A first time of the semester show down of karaoke happened in the cafeteria of the Babylon Student Center Feb 23. The event originally was to start at 11 AM but it didn’t start until 11:40 AM. John Court Executive Administrative Coordinator for cab said, “We have karaoke twice a semester, this was supposed to be the second karaoke but the first one was cancelled because of the snow.” Setting up was taking a long time and the faculty advisor Mary Sieria was making sure everything was in order.
While the members of cab were setting up the equipment, there were students standing around waiting to sign up for performance. One student named Joe Simsuangco (Freshman) was waiting the longest but when it finally started he sang a song called “Hanging by a Moment,” by Life House. Simsuangco was the second act, he had to get the students into the mood of the evening. He screamed and yelled into the microphone, “Woo, yea!!!” The audience really did not respond to well but at the end the audience did applaud to show support.
Simsuangco said, “I play the guitar and I sing. When I first saw the karaoke last semester I enjoyed it.” A person who woke the crowd up with his talent was Johnathan Lopez. Lopez came to the stage with the talent of beat boxing. His act excited the crowd. His first beat box was a trumpet sound, after Lopez went into DJ mixing sounds. Then Lopez started to do actual songs such as, Usher’s “Yeah,” Michael Jackson’s “Billy Jean” and Justin Timberlake’s “I’m Bringing Sexy Back. After his performance the crowd went bananas.
The next act was an act from two students who were just having fun. The two students were Annemarie Shultz and Domenick Sacca. They also performed Usher’s song “Yeah.” They were having a good ole time, they were laughing during their performance skipping words, and changing lyrics. The students in the cafeteria were hysterical.
One act which stood out the most was a student named Michelle Zecchine. Zecchine performed “I Need You Baby,” by Lauryn Hill. Zecchine said, “One of my biggest influences is Lauryn Hill.” Zecchine is a music major and she aspires to be a singer. Zecchine went to American Idol and didn’t make it. Zecchine said, “American Idol is a crock! They do not seek for people with real talent.” The crowd really did love her singing voice and she got a positive, loving response from them.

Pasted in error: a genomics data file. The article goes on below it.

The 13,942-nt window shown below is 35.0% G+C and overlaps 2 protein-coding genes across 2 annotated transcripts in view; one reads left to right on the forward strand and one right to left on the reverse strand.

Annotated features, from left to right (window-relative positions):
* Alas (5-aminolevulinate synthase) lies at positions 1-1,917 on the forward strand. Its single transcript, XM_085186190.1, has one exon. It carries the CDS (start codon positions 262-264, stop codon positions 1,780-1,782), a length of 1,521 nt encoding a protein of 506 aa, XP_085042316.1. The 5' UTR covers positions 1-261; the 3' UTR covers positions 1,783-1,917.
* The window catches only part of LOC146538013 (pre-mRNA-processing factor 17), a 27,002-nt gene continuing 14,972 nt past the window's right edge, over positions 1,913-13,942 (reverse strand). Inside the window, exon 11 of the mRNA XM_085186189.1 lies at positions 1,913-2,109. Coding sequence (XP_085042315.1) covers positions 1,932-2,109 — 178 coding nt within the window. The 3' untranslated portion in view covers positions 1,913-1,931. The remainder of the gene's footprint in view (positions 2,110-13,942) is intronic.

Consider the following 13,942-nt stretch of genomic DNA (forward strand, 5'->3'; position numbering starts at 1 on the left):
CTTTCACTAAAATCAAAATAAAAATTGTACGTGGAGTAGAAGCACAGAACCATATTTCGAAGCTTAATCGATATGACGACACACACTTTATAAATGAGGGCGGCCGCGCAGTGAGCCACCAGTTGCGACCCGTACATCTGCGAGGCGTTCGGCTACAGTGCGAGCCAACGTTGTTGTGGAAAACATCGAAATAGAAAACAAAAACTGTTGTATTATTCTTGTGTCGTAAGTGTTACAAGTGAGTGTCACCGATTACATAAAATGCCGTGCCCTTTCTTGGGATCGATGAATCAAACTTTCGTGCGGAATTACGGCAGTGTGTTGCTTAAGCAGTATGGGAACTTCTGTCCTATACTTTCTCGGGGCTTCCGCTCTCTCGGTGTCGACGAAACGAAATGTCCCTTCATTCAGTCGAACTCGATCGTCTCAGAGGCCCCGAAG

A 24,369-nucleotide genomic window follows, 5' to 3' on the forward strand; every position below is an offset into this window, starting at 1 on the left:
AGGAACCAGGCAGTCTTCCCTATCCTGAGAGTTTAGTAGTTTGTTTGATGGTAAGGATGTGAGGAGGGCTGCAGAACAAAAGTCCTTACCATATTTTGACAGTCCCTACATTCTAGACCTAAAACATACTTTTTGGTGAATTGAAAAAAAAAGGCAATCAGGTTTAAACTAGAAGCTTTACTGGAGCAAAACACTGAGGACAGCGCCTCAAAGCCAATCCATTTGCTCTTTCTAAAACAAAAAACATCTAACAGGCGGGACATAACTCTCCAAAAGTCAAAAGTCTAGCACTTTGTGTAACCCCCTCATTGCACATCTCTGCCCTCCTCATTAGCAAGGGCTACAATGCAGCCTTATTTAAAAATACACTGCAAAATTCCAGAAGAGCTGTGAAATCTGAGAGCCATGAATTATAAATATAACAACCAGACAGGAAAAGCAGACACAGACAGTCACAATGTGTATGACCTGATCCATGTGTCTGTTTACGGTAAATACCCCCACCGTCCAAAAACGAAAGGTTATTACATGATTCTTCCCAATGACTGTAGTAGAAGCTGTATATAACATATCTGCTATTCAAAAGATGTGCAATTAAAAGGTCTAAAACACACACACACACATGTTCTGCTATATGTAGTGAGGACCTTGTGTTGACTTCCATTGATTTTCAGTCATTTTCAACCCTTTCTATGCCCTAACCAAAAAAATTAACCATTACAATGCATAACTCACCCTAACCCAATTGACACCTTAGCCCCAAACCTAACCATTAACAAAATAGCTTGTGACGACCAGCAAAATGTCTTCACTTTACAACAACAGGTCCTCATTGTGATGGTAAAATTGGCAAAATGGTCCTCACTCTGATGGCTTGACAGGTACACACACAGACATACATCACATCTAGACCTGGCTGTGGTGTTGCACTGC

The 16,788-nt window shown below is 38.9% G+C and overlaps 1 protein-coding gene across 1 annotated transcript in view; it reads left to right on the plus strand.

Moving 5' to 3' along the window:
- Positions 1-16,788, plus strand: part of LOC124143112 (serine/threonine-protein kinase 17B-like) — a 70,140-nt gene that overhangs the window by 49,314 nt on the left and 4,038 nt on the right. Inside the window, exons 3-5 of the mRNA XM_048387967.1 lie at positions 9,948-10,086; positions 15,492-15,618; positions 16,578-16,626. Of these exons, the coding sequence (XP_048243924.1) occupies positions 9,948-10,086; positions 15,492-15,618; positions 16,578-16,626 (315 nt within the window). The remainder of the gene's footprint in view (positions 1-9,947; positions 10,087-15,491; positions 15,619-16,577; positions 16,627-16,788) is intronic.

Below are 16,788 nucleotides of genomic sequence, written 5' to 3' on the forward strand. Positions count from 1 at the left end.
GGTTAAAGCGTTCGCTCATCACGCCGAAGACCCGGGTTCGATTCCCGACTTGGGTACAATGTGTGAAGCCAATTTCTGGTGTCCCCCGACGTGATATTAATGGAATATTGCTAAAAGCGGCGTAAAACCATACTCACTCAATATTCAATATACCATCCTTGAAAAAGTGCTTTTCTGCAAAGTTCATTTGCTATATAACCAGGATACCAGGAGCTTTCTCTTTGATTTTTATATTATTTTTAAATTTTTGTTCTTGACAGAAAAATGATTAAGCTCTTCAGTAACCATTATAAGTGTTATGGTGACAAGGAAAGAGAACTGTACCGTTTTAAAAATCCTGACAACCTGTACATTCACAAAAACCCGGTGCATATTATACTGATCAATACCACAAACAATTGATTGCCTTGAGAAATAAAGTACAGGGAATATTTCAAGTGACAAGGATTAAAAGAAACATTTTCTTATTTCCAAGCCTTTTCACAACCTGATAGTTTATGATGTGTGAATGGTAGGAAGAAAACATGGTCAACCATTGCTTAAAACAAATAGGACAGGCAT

Students Amanda Bouche, Kenande Jeanite, and Christel Millery all agreed that Zecchine was one of the best performers. “Johnathan Lopez and Michelle Zecchine were the best performers,” said Bouche.
The karaoke could only go on until 12:15 PM. The later it got the more students wanted to perform for real. The more students were interested in being serious with their performances.
Faculty Advisor Mary Sieria explained how the cab is a good activity group to join. “There is good educational experience and professional training for jobs in the real world,” said Sieria. Cab has all types of events going on and different activities going on in the school.
John Court also said, “We go on trips to the city, we have movie nights and Black Violin Concerts.” Black Violin is a concert that starts off with regular violin music, and after it changes into hip hop music. The Black Violin concert’s happen once a semester. Cab also mixes their events with BASIC (Christian group). Cab is not connected with the broadcasting club, but it is a club that you can have a lot fun with and they have many activities which occur on campus.
The karaoke took place for the first time on the campus, since last semester. Members from Cab (the activities group behind karaoke) said there was supposed to be a karaoke in Jan but it was cancelled because of a snow day.